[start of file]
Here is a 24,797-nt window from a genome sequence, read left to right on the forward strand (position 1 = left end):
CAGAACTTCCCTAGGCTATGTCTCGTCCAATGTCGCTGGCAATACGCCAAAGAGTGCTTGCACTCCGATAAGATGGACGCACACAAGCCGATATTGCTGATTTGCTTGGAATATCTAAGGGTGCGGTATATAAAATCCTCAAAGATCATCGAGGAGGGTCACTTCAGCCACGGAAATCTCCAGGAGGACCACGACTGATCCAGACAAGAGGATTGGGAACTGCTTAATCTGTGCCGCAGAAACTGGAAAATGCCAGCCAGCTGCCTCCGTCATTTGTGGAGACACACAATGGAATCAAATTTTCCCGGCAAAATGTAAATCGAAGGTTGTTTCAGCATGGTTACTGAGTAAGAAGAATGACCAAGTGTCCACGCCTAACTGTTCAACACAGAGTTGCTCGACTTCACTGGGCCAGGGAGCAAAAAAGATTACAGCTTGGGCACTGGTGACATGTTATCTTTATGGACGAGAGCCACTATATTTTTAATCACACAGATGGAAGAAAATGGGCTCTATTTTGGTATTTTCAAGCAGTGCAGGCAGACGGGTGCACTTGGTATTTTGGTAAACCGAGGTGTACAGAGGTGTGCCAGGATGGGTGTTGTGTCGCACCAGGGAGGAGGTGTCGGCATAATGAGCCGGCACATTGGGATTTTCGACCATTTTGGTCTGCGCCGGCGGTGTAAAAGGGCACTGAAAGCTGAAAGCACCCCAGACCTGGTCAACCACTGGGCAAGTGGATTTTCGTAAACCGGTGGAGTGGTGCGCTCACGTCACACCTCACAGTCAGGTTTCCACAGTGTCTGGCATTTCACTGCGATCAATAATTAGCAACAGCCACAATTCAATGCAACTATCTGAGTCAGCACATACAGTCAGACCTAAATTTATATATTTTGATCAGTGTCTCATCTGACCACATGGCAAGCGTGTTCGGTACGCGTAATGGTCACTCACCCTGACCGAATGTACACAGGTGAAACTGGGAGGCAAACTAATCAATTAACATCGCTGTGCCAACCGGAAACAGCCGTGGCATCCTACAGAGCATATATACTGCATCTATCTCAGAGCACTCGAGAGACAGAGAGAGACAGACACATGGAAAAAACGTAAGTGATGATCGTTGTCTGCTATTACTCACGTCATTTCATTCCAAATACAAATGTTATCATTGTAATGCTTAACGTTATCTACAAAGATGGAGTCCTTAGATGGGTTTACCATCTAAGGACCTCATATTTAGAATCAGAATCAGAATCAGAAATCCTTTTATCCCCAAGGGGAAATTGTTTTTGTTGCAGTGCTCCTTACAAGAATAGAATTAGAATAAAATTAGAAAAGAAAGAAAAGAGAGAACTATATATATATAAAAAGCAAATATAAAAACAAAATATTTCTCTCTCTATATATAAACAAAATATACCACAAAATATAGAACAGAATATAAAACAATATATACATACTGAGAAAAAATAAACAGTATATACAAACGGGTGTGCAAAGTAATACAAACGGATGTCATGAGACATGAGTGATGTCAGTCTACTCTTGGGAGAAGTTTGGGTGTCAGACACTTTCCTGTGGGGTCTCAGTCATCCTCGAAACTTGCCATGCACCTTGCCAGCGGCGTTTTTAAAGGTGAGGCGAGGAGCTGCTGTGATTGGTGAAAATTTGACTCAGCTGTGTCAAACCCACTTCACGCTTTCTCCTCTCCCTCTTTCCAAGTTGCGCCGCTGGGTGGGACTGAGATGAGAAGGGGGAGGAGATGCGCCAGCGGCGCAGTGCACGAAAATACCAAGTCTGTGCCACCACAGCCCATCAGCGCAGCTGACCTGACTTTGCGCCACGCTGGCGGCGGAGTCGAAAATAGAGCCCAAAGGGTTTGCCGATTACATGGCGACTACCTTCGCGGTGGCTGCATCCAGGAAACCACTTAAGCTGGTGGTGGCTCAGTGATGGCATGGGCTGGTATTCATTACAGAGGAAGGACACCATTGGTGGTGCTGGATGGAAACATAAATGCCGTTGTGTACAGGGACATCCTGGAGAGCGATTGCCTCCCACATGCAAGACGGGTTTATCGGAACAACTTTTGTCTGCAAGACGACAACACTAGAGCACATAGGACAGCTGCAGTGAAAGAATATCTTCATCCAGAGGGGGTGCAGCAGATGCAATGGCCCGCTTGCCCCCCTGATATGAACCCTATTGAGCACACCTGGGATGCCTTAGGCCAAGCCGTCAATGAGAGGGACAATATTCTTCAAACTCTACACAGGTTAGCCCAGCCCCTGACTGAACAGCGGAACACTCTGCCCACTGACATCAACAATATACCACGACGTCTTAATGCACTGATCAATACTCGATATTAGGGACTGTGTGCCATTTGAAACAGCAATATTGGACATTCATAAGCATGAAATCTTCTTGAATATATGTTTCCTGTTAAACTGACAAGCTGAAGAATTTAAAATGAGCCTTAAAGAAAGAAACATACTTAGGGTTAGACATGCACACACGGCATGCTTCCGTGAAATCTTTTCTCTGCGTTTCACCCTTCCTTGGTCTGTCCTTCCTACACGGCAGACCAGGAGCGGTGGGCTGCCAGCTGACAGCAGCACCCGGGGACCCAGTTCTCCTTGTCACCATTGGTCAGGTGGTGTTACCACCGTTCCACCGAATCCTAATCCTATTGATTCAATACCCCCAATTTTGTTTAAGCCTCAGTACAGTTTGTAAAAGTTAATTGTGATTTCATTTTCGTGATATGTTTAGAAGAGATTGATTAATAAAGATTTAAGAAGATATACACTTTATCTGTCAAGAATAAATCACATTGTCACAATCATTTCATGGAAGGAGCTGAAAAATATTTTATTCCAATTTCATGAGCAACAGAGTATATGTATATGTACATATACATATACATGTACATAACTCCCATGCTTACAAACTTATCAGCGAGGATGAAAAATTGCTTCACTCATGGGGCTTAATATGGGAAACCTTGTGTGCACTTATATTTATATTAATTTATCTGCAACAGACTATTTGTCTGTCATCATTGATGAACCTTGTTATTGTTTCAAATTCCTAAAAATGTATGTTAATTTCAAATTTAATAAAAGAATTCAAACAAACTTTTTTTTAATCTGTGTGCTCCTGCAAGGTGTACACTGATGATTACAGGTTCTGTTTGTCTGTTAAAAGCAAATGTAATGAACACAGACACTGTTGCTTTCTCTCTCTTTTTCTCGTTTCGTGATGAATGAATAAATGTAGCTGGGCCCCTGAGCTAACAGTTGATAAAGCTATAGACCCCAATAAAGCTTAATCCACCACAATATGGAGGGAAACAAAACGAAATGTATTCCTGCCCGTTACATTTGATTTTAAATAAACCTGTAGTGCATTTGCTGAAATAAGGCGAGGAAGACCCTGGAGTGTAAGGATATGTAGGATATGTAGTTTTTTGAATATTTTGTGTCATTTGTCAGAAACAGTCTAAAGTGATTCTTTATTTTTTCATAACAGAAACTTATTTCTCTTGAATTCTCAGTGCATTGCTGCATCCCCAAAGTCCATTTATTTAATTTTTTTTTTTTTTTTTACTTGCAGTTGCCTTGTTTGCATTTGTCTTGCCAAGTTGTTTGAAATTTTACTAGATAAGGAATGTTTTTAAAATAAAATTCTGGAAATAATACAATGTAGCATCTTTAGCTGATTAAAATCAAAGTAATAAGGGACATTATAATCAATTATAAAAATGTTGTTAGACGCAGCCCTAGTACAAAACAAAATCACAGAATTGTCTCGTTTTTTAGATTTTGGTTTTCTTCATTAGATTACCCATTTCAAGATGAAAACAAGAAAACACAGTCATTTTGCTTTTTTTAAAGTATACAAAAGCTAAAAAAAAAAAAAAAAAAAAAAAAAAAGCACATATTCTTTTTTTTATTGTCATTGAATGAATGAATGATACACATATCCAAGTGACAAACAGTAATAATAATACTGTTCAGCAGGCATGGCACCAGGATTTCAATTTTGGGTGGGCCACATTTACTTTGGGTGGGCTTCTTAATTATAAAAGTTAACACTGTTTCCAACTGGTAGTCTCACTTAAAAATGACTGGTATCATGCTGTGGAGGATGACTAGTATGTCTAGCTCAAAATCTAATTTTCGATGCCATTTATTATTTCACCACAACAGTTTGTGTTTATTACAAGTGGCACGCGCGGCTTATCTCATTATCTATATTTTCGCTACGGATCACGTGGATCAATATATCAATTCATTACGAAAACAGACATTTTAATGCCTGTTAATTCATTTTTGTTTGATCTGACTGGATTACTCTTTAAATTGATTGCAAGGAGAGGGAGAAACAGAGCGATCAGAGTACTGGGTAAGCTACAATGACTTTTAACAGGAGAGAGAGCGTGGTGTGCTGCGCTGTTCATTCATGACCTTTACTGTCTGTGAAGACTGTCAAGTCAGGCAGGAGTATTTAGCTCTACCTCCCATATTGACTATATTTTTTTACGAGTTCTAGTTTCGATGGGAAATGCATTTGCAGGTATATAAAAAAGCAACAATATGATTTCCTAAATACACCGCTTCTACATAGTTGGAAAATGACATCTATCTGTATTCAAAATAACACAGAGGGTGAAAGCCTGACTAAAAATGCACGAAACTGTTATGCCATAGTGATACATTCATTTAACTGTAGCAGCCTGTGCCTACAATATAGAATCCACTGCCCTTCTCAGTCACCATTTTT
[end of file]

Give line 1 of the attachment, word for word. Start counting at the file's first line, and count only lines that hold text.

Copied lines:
Here is a 24,797-nt window from a genome sequence, read left to right on the forward strand (position 1 = left end):